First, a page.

In 1849, Grant plays Reverend Giles Horrox, a dishonorable and immoral Reverend who sponsors the colonizing voyage that Adam Ewing is venturing on. His views of the contemporary world of 1849 very much aligns with those of Haskel Moore (one of Hugh Weaving’s embodiments) who sees the African Americans as subservient and women merely one step higher on the human hierarchy chart. Though second to Tom Hanks’ horrible Dr. Henry Goose in this storyline, the Reverend displays his subtle evilness through his sly niceties and politeness to the naïve Adam Ewing.

In 1936, Grant plays the Hotel Heavy who bangs on Robert Frobisher’s door in a Cambridge hotel threatening the young man with a call to his father. Grant’s turn as the Hotel Heavy is his least memorable of the six performances, but he demonstrates a tame form of villainy within the time period and specifically to the main character of Robert Frobisher in 1936. The savage difference between Reverend Horrox and the Hotel Heavy differs very little, but the subtle evilness is prevalent. In 1973, Grant’s character is much more overtly evil as his smarminess becomes very obvious and his selfishness and lack of care for human life starts to creep toward the forefront. He plays Lloyd Hooks, the CEO of nuclear facility that owns an unstable nuclear reactor that Hooks intends on letting explode to benefit the oil companies. Hooks knows that the more people that are affected and the more people that die due to the reactor’s destruction, the better for the oil’s companies. This unbelievable carelessness for human life, combined with his apparent slimy demeanor and statements (a bizarre crack at Women’s Literature to Berry’s Luisa Rey is particularly lame sexism) show a dangerous man with lots of power.  Hooks is a visibly evil man with despicable aims and motives.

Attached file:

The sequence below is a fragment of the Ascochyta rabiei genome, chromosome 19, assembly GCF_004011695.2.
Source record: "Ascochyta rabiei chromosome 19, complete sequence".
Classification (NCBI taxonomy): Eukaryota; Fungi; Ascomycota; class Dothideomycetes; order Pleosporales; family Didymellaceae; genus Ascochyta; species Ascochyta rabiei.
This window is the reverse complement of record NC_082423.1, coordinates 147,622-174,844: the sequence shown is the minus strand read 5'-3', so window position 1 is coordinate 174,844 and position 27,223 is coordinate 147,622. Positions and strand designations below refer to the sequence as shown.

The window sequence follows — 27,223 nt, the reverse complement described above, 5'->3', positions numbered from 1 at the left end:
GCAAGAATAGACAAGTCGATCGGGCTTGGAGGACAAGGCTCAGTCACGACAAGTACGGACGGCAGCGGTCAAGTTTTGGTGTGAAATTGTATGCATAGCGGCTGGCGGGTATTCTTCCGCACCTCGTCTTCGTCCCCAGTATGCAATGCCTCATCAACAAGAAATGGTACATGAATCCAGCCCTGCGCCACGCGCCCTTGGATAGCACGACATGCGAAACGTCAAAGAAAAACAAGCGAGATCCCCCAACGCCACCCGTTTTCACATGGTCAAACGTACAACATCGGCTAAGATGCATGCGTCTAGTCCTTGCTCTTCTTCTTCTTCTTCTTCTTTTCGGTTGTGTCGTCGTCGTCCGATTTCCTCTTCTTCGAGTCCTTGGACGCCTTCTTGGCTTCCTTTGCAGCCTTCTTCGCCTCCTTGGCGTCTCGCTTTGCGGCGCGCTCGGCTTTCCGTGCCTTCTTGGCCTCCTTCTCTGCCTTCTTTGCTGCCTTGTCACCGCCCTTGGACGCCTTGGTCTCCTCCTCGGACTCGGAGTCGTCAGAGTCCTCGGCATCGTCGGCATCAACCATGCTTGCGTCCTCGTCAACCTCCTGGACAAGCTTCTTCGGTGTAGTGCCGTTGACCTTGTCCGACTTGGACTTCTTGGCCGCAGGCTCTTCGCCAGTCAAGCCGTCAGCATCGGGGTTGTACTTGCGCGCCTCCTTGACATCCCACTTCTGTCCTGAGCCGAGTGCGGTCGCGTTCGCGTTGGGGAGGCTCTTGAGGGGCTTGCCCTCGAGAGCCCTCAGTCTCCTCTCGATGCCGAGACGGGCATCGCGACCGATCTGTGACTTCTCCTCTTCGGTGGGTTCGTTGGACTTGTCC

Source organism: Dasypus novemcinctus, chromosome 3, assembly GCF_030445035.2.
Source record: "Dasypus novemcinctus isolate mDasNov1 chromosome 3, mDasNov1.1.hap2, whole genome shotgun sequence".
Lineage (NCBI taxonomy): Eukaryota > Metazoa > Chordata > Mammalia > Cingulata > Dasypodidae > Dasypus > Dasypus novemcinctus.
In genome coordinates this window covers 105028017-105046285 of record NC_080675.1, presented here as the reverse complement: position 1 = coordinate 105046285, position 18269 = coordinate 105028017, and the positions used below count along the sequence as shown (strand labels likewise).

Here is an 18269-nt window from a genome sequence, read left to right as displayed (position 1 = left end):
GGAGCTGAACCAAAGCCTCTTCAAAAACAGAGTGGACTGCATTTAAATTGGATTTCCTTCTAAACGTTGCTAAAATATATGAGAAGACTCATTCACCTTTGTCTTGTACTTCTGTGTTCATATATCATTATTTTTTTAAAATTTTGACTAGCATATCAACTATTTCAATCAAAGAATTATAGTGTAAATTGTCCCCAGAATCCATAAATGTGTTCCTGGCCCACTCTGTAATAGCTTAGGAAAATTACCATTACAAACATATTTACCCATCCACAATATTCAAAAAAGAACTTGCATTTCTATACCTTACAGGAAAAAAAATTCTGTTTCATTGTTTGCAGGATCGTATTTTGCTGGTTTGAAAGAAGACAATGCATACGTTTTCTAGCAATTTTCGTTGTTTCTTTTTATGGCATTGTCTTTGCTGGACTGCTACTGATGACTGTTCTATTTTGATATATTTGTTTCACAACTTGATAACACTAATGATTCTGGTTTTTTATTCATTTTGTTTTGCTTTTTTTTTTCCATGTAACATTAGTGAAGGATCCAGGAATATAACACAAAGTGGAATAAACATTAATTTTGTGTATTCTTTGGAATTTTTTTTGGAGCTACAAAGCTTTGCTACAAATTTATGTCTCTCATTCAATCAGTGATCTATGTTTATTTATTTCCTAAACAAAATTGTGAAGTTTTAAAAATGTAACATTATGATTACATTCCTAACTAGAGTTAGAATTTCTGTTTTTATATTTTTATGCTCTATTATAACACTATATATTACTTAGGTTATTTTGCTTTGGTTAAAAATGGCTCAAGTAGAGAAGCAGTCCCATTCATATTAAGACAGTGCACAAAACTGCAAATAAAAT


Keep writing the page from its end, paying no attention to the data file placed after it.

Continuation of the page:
In 2012, Grant plays the brother of Jim Broadbent’s Timothy Cavendish, Denholme Cavendish. Addressed by his brother with a plea for some lifesaving cash, Denny at first tries to shoo Timothy away until he realizes that he could use this opportunity to selfishly extract revenge on his sibling who he knows has slept with his frigid wife, Georgette (Ben Whishaw). Denny tells Timothy he has a safe place for him to hide while he works on getting the money that Timothy wants to borrow, but the safe house is actually a caretaking home for the elderly and unstable. Timothy is tricked into being subjected to the abusive treatments of Nurse Noakes (Hugo Weaving) all due to Denny’s conniving little scheme. Though Denny’s nasty decisions are relegated to a far more sustained environment in the 2012 storyline, it’s the gross satisfaction he earns from knowing that his own brother is being subject to ‘criminal abuse’ that makes him an individually more selfish, and therefore savage, person. While Lloyd Hooks may be a more evil character in a broader and more traditional sense, Grant’s soul’s arc grows to be far more diabolical and despicable.